Readers Question I realise that at the
maximum wage, (minimum wage) for labour – Qty supplied would exceed quantity demanded. Therefore, from the labour market diagram there is an obvious fall in Qty of labour, given that there would be an unwillingness to supply labour at the lower wage rate.
Diagram showing minimum wage above the equilibrium
I think you mean minimum wage. It is a minimum wage that causes excess supply of labour and lower demand.
If labour markets are perfectly competitive and if there is a national minimum wage (NMW) above the equilibrium wage, you would expect a fall in demand for labour (Q1 to Q2) and therefore, there would be excess supply of labour (Q3-Q1) (Known as real wage unemployment)
My question is how would I show this impact on an Aggregate demand and Aggregate supply (AD AS) diagram?
If we assume labour markets are competitive and if we assume that a minimum wage does cause lower employment, the most likely scenario is a negative impact on aggregate demand. People who become unemployed would spend less, leading to lower aggregate demand. To some extent, this would be counter-balanced by some workers having higher wages, leading to more consumer spending. But, I think the unemployment effect would be greater than the higher wages effect.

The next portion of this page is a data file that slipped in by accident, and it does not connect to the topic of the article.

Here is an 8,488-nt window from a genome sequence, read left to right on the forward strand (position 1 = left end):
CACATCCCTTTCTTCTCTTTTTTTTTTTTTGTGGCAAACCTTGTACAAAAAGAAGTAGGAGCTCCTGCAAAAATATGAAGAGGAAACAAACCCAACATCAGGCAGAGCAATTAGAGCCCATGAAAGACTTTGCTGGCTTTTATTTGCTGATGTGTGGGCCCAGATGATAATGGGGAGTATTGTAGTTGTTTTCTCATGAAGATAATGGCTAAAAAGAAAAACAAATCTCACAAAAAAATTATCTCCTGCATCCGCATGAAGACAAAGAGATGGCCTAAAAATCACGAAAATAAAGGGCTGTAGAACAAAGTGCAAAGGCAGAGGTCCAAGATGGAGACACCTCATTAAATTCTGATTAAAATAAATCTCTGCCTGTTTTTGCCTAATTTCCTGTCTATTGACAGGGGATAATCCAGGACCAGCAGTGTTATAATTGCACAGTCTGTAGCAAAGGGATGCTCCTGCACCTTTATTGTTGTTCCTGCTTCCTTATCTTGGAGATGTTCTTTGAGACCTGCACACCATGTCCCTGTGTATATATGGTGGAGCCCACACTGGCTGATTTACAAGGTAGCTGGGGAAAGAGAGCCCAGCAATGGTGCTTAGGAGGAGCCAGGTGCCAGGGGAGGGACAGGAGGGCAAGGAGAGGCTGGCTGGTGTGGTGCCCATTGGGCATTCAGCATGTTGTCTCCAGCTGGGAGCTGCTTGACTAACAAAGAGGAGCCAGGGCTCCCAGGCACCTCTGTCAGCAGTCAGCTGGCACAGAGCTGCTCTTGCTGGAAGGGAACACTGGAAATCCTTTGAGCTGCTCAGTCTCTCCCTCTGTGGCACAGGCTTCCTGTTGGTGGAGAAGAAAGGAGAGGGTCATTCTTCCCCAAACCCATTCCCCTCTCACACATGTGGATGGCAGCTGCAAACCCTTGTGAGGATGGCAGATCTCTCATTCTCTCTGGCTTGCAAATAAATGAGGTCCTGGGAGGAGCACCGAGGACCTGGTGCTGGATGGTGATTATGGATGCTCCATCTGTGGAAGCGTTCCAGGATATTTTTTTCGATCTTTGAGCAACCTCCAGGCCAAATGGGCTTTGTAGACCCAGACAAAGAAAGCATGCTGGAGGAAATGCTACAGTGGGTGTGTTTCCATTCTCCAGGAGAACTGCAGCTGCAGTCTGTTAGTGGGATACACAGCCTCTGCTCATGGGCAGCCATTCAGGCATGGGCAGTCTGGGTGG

From the firms perspective, they would have higher costs, which could be passed onto consumers, higher wage costs could see SRAS shift to the left, leading to higher prices and slightly lower real GDP.
That is most likely analysis of AD/AS
Real World Analysis
In the real world, I think a minimum wage would have only a marginal impact on AD/AS analysis.
Firstly, a minimum wage may not cause any unemployment. Labour markets may not be competitive, but monopsonistic.
Demand for labour may be wage inelastic. Firms just pay higher wages and there is little fall in demand.
Only a small percentage of workers are affected by a minimum wage.
If anything, I would expect a minimum wage to increase AD. I’m doubtful UK Minimum wage causes any significant levels of unemployment. But, with a higher NMW some workers would receive higher real income and spending would rise. (Low income workers tend to have higher marginal propensity to consume / low propensity to save)
It is possible a rise in minimum wags could cause inflation due to two factors
- - higher spending by workers (demand pull inflation)
- - higher costs for firms, leading to wage push inflation.
But, overall, the effect on inflation would be fairly limited because a minimum wage would only alter AD by a small amount.
Essentially a minimum wage has little macro-economic effects (unless, it was a really big increase in the minimum wage)
If you did mean a maximum wage, the analysis for maximum wage is entirely different, I will do a post on maximum wages next.
But, demand for labour may fall. Firms may have lower costs, but some workers would have lower wages.
Maximum wages are rarely talked about. I can only think of professional footballers having a maximum wage until 1960s.